It’s hard to imagine that something as small as a Raspberry Pi can have so much functionality. Besides serving as a “boring” analog to Wi-Fi or as a Tor router to protect your connection, this device can act as a media center or even be used for a computer retro game with an emulator.
The Raspberry Pi computer allows Minecraft fans and avid gamers to create their own game server with access from other devices such as PCs, tablets, or smartphones.
When doing an installation with NOOBS, you’ll be prompted to choose the appropriate operating system. But for our Minecraft server, we recommend installing Raspbian, a version of Debian Linux adapted for the Raspberry Pi. That’s all the steps you need to install your own Minecraft server.
Installing Minecraft on Your Raspberry Pi
Although there is a Minecraft: Pi Edition for Raspberry Pi devices – it is too simple and not suitable for our purposes.
Let’s say we have a Raspberry Pi device up and running. To make the Minecraft server work correctly, we need to make your Raspbian operating system’s settings. But first, you need to update all the software. To do this, go to the Terminal window and successively run the commands
sudo apt update and
sudo apt upgrade.
Further configuration of the operating system should not cause problems. Use
sudo raspi-config command to get access to edit additional parameters:
- Under Advanced Options > Memory Split, you should update the value to 16 MB
- In the Boot Options > Desktop/CLI menu, check the Console
- Activate SHH access under Advanced Options > SSH
- Make changes to Advanced > Expand Filesystem
After making all the changes, reboot the device. Then open Terminal again and enter the command
sudo hostname -I (capital letter – i) to see the device’s IP address – we will need it for further work.
Next, let’s move on to installing the server. But instead of the official version, we will use the free program Nukkit, which allows us to install the server Minecraft:Pocket Edition.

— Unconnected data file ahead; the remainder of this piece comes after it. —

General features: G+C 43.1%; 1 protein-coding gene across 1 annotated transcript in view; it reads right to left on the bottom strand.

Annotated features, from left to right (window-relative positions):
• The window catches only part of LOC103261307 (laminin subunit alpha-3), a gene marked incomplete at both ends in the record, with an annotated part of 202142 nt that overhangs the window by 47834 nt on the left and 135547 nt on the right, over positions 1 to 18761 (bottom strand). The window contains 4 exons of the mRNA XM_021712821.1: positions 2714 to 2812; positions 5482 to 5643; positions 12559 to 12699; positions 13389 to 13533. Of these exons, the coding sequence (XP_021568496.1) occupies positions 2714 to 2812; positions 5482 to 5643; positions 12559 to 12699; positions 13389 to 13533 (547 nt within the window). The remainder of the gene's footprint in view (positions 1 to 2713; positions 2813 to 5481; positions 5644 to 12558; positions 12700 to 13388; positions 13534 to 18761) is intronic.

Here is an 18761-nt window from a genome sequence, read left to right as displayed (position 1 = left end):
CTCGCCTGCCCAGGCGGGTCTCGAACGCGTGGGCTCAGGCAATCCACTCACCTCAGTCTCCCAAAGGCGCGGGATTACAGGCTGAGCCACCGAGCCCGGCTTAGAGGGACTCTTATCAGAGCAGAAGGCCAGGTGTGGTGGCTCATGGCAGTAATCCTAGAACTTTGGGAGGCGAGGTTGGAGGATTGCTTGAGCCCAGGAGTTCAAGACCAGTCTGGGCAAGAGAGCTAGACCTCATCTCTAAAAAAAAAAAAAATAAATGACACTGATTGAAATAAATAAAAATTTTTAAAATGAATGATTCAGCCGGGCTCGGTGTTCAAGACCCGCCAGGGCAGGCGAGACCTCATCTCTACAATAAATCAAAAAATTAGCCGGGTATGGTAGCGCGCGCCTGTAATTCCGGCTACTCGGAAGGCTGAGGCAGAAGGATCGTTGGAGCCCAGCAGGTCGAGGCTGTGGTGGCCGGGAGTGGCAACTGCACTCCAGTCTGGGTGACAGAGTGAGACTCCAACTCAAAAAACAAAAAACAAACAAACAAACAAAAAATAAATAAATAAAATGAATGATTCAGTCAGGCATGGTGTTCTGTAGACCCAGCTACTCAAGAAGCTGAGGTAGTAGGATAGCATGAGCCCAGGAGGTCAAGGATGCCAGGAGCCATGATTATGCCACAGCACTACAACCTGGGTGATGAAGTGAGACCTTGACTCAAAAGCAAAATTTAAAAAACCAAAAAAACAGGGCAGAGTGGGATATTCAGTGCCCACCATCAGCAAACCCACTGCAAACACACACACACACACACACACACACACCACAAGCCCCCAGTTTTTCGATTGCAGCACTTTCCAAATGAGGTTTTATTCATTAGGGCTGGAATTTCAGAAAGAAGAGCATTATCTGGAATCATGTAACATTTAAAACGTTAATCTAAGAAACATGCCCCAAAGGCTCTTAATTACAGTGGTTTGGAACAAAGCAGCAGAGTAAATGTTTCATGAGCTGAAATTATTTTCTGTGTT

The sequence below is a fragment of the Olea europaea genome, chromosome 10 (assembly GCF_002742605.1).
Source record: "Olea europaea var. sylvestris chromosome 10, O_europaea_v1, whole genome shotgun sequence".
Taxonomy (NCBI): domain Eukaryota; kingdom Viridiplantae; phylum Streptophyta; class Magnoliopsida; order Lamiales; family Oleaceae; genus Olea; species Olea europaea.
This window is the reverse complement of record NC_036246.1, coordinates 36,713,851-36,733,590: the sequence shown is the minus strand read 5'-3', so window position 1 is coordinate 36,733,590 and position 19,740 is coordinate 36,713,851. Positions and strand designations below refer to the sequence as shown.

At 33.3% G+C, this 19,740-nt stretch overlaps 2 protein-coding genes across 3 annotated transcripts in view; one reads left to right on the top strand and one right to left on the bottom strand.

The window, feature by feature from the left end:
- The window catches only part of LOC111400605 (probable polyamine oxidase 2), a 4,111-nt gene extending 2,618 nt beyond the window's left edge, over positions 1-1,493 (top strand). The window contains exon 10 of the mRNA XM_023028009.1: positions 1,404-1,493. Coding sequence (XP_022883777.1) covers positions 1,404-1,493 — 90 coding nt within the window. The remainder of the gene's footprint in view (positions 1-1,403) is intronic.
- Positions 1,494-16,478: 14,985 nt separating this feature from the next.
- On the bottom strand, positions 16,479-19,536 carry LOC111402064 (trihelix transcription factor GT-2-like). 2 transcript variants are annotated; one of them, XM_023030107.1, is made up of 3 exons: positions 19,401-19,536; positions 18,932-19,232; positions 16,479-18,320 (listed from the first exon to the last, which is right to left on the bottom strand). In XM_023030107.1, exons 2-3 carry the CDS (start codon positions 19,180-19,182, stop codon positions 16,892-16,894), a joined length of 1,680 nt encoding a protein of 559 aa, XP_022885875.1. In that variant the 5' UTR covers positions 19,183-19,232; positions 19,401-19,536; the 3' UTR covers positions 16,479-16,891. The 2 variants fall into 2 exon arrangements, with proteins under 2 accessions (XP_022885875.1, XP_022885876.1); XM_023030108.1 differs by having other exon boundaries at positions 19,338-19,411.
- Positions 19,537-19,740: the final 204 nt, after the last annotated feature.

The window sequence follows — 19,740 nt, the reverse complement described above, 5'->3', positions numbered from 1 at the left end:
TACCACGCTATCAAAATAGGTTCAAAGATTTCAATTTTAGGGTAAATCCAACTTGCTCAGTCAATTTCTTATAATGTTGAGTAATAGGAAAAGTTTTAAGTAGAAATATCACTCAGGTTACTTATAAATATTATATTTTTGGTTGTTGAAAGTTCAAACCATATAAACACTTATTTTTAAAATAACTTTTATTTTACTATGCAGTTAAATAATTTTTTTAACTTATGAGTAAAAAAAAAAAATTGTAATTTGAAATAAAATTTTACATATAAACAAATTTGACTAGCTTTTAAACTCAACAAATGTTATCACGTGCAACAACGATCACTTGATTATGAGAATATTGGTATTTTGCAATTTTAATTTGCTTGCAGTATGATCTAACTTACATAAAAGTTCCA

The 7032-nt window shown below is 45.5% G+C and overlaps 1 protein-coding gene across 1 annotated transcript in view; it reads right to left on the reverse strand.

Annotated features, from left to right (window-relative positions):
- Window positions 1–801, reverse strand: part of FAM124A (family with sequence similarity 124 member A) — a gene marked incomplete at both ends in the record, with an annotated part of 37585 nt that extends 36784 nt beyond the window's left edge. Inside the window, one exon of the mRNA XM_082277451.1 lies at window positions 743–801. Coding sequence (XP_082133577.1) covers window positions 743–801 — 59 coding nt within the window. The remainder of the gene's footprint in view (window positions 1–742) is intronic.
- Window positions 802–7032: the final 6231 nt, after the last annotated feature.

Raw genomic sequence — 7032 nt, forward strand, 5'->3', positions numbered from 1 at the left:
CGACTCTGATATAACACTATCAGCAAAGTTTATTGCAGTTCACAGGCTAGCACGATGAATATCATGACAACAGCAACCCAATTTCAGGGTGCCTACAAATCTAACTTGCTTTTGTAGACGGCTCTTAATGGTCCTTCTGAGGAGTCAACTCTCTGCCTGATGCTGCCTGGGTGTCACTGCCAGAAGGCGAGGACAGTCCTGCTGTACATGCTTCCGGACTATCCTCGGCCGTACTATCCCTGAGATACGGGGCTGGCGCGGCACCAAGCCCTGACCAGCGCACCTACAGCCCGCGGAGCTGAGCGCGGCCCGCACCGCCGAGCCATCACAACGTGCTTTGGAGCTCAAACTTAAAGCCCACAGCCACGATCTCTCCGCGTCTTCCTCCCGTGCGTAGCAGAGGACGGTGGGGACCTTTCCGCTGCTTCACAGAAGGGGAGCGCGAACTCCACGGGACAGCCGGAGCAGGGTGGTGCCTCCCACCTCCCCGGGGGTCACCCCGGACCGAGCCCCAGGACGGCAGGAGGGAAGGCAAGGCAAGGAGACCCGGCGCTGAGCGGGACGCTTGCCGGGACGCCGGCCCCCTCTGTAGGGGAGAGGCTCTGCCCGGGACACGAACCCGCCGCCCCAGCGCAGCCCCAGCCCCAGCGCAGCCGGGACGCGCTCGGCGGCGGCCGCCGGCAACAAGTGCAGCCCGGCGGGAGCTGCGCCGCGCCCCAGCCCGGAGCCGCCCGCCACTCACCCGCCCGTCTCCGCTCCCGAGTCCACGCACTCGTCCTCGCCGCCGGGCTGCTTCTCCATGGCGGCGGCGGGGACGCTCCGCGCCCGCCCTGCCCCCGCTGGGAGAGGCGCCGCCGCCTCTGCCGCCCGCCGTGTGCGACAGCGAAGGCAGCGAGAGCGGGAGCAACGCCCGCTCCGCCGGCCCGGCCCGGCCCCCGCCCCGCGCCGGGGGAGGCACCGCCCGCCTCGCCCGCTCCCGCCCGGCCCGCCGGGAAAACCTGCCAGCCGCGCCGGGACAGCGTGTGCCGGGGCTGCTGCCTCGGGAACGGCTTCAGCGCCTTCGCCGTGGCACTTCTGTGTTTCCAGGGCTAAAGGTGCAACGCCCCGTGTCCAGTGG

To do this, we need to install Java. This can be done by using the command
sudo apt install oracle-java8-jdk. After that, you need to create a directory
mkdir nukkit and enter it with the command cd nukkit.
Finally, you can start installing Nukkit itself by running the command
wget-O nukkit.jar http://ci.mengcraft.com:8080/job/nukkit/lastSuccessfulBuild/artifact/target/nukkit-1.0-SNAPSHOT.jar. After that, you need to run Nukkit with the command
sudo java -jar nukkit.jar.
Minecraft Server Setup
To configure the installed Nukkit platform, aka Minecraft server, you want to make changes to the configuration data files nukkit.yml and server.properties.
First, let’s open them by entering the command
sudo nano and the Terminal window’s file name.
Next, it is recommended to set the maximum number of players in the “max-players=” field. If you are playing against another player, enter a value in the field “difficulty=”, where 0 is the easiest difficulty.
After all the changes, the configuration files must be saved and closed by pressing the key combination CTRL + X.
Otherwise, to start the Minecraft server, you will have to enter the command
sudo java -jar nukkit.jar in the Terminal window every time.
Connecting to a Server
You can connect to a working Minecraft server from any other device by following simple steps: Play > Servers > Add Server, specifying the server name and IP address, which we saw earlier.
If done rightly, you will get access to the connected server and start the game with a pre-configured limit.
That’s all you require to do – your own Minecraft game server running on your Raspberry Pi. If you leave it running, you’ll have a Minecraft world on all the time you can connect to and use. It is a great solution for children who enjoy Minecraft: hosting the server themselves on your local network keeps their online activity secure – at least to the extent that they are playing the popular game.